A Reader’s Affliction

July 3, 2007 | 2 2 min read

In the Indian newspaper Business Standard, Nilanjana S. Roy declares “There is always a point in the life of the avid reader when you have to make a choice between your books and your sanity.” She is not saying that reading will drive you mad but that the multiplying volumes owned by many book lovers could.

I love having books around, and Mrs. Millions and I certainly have a lot. I’ve found that our book collection is quite fluid, expanding to fill the vessel it occupies – the result being that in our large apartment in Chicago the shelves seemed to fill as soon as we put them up, with additional stacks spreading to any available surface like some sort of creeping mold. In our slightly smaller row house in Philadelphia, at least half of our collection has been relegated to the basement. But we like the books we own, and to keep it that way we go through the occasional purge. (See the post Options for Basement Booksellers for ways to conduct your own purges.)

Getting back to Roy, her suggestions for keeping the towering book piles at bay are fairly creative: conduct regular “inspections” of your library; follow the “one in, one out” rule; spend more to buy less by sticking with hardbacks; use the library more. I’m sure that if, as I mused yesterday, digitizing personal book collections were feasible, she would suggest that as well. As it stands now, she says she’s “beginning to follow the ‘Google Books’ rule; if a book is available online in sufficiently reasonable form, it will only be bought in book form if the edition is rare enough or beautiful enough to justify this.” Not a bad idea, but I’d likely only follow that rule if the book was for reference rather than reading. And anyway, we’re moving to a bigger place soon, so that means plenty more shelf space to fill.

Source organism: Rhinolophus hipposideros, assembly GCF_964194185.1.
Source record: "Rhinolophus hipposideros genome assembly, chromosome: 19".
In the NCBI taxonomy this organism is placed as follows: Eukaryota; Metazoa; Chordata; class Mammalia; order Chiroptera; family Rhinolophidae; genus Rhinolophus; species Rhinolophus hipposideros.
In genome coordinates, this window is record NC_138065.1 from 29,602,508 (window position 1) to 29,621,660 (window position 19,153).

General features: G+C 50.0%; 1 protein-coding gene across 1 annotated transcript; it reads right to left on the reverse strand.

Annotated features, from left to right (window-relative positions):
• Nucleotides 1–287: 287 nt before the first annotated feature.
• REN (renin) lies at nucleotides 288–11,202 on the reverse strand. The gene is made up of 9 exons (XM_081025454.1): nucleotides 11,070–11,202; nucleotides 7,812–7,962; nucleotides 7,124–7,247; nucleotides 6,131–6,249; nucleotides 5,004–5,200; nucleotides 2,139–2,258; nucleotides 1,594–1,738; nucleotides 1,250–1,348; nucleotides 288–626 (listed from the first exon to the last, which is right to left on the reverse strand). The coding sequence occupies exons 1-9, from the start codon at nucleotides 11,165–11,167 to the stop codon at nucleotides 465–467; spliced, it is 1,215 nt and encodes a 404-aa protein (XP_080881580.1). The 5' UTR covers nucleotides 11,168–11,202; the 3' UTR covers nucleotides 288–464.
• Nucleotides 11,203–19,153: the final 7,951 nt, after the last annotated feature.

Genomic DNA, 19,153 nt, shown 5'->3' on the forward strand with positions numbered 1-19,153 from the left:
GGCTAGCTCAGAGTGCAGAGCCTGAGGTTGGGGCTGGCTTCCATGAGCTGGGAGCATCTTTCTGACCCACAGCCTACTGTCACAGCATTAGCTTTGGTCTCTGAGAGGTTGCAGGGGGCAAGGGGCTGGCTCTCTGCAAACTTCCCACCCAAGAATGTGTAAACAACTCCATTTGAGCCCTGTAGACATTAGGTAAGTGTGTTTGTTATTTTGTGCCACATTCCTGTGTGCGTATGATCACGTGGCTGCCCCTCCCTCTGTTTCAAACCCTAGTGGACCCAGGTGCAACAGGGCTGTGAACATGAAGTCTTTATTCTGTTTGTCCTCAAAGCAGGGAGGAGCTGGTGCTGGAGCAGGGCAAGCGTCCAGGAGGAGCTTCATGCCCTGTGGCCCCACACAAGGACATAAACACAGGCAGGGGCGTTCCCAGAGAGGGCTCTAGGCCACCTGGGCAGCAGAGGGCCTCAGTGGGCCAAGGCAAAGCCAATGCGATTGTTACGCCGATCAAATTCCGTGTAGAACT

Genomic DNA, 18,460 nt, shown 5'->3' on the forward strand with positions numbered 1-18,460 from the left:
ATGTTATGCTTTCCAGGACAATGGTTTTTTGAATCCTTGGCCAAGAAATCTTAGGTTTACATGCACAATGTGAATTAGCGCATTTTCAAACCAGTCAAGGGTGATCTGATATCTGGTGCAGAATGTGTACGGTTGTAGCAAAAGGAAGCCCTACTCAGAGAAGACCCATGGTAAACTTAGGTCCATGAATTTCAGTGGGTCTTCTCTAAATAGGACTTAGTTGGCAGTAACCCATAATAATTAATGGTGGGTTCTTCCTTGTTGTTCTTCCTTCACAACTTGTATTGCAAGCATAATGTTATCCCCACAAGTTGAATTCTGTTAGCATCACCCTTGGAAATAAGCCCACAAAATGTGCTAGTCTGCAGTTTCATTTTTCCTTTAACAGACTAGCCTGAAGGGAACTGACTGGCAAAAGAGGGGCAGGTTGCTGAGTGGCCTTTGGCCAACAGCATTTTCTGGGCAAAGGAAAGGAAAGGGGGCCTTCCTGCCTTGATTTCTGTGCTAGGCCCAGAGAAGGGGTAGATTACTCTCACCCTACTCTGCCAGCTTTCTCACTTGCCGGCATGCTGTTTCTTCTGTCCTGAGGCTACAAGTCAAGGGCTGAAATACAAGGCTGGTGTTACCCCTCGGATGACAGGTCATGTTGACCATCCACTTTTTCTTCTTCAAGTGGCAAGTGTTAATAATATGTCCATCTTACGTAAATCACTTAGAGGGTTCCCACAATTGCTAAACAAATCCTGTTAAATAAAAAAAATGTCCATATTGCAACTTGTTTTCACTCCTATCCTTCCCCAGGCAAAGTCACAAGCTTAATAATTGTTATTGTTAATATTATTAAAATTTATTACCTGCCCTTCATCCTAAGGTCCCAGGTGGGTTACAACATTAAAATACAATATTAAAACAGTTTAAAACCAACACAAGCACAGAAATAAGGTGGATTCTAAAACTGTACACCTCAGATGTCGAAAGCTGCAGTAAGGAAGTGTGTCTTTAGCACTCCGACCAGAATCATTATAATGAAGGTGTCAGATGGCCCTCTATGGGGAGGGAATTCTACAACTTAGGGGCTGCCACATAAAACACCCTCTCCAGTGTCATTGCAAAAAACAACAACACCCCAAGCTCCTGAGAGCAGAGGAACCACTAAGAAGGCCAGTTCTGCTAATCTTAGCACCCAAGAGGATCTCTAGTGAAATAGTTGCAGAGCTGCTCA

created The Millions and is its publisher. He and his family live in New Jersey.

2 comments:

  1. Patrick and I sold or gave away about a third of our book collection when we moved from Iowa back to Los Angeles. This was heartbreaking of course, but we only got rid of books we didn't much care for–and now we don't miss them.
    Also, I only buy one book at a time, and I rarely buy a book unless I'm going to read it right away. This way, I don't have piles upon piles of unread books.

  2. I am not sure I like her idea of doing away with a book if it is available online. Like you and other book lovers, our book shelves sag because we just love their physical presence. In my mind, hardly anything is better than a roomful of books.

    At nine bookshelves and counting, this summer my husband and I have finally started to whittle down the collection.

    Thanks for a nice post.

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